In general, among the Jewish public and JCPA leaders, perceptions of antisemitism are linked to support for church-state separation and a diminished presence of religion in society. But the specific groups associated with antisemitism is an important part of this story. The analysis distinguished four sorts of groups (or groups of groups), listed here in declining order of perceived hostility to Jews:

  1. Religious groups (Southern Baptists, Protestant fundamentalists, mainstream Protestants, Catholics).
  2. Ethnic groups (blacks, Hispanics).
  3. Conservative groups (conservatives, Republicans, big business).
  4. Liberal groups (liberals, Democrats, unions).
Among the Jewish public, only variations in perceptions of antisemitism among the religious groups and the ethnic groups correlate (r=about .25) with separationism or attitudes toward religious influence in public life. For the JCPA leaders, the same relationships were limited to attitudes toward religious groups. In other words, concern with the potential hostility of religious groups (among the Jewish public and leaders), as well as ethnic groups (among the public), is associated with support for separationism and opposition to religious influence in society.

Liberalism, and Other Explanations for Jewish Attitudes on Religion in the Public Square

American Jews are both more separationist and more uncomfortable with religious influence and prominence in society than are demographically similar non-Jews. What explains these differences? What factors differentiate Jews on these matters internally, and, by extension, to what extent do they explain the gaps between them and their non-Jewish counterparts?

To pull together the various threads of argument outlined above, we performed multivariate regression analyses for the Jewish public and the non-Jewish sample. The analyses focused sequentially on three dependent variables: accommodationism, support for religious influence in public life, and support for clerical involvement in politics. To recall, the separationism index pooled the items in Table 4 pertaining to school-related policies and practices. The religion in public life index drew upon attitudes in such matters as preference for religious influence in society, opening sessions of Congress with a prayer, and being pleased when public leaders affirm their belief in God. (The items are those appearing in Table 5, excluding the two questions on the public display of holiday symbols). The third index comprised two questions on the appropriateness of clerics discussing political candidates from the pulpit and whether churches should keep out of political matters (see Table 6).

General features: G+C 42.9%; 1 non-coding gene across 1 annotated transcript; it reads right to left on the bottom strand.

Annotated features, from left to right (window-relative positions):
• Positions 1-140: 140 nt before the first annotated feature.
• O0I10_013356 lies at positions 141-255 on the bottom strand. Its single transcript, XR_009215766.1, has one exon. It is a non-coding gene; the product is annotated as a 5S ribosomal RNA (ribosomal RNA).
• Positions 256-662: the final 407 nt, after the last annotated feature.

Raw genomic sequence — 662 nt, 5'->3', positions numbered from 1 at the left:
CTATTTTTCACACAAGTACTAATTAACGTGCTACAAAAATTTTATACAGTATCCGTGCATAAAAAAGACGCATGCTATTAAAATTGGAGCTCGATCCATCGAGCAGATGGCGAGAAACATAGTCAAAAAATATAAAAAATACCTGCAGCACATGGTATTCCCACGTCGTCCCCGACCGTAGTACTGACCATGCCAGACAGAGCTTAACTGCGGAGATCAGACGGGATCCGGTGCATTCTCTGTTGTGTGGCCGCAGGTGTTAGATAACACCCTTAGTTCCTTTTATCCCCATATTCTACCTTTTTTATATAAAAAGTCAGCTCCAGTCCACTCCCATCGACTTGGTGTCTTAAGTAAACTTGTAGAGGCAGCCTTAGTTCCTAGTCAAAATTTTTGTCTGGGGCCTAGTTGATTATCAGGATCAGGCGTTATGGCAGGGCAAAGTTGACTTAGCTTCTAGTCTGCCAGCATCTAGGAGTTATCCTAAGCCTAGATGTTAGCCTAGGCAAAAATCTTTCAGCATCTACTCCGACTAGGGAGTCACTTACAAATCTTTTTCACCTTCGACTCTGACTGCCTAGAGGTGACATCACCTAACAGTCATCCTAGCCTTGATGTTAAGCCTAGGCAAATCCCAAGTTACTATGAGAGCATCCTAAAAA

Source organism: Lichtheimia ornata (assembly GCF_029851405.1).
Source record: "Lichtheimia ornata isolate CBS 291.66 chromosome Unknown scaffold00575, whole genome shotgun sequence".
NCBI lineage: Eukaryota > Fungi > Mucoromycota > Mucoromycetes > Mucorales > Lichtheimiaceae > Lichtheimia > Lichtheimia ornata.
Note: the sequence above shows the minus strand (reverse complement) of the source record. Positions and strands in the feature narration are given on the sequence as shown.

For Jews and non-Jews, we examined the impact of three variables:

  1. Religiosity (measured by religious service attendance and by the extent to which one regards oneself as religious)
  2. Liberal political identity (self-described orientation as in Table 8, and attitudes to activist groups in Table 9)
  3. Liberal social attitudes (e.g., toward homosexuality, abortions, etc.; see Table 7)
With regard to accommodationism, both measures of liberalism are inversely associated with accommodationism for both Jews and non-Jews -- liberals are less accommodationist (more separationist) than conservatives. For non-Jews, but not for Jews, the more religious are more accommodationist. For Jews, religiosity bears no relationship with support for religious accommodation or church-state separation (a theme elaborated upon below). With regard to religion in public life, liberalism operates again in the same direction for both groups. Those who are more liberal (be it with respect to their political identity and leanings, or with respect to social issues) are less supportive of a high profile for religion in public life. Moreover, for both Jews and non-Jews, the more religious (in terms of worship attendance and self-description) are more inclined to favor religious expression in public life. With respect to the legitimacy of clerical and church involvement in politics, both liberal measures are of little relevance, but religiosity again operates in the expected direction: the more religious are more supportive of church and clerical engagement in politics.

Table 12
(entries are standardized regression coefficients)

Support for religion in public life Support for clerical involvement in politics
Population: Non-Jews Jews Non-Jews Jews Non-Jews Jews

Religiosity .21 -.04 .46 .28 .22 .24
Liberal identity -.25 -.26 -.20 -.19 .01 .09
Liberal social views -.18 -.19 -.26 -.28 -.08 .09